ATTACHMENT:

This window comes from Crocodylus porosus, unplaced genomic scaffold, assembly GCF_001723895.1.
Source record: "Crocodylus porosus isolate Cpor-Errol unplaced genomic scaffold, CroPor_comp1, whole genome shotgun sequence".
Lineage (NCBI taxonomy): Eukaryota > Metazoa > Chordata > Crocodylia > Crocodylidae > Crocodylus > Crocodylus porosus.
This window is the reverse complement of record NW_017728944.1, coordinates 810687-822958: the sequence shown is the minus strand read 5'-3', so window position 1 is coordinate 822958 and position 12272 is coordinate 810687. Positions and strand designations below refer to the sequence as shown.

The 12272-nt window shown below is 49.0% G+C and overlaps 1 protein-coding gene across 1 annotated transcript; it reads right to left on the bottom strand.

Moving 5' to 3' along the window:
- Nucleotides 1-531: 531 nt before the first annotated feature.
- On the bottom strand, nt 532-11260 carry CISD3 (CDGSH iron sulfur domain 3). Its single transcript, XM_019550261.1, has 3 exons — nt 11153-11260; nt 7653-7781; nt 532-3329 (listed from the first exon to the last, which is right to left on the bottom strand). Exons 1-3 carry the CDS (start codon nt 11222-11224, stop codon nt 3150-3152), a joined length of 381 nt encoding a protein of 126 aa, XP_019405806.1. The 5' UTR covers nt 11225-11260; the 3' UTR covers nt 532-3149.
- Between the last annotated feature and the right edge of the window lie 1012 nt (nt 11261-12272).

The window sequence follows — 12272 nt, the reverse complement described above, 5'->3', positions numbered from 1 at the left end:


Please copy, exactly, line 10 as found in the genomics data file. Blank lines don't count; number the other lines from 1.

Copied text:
The window sequence follows — 12272 nt, the reverse complement described above, 5'->3', positions numbered from 1 at the left end: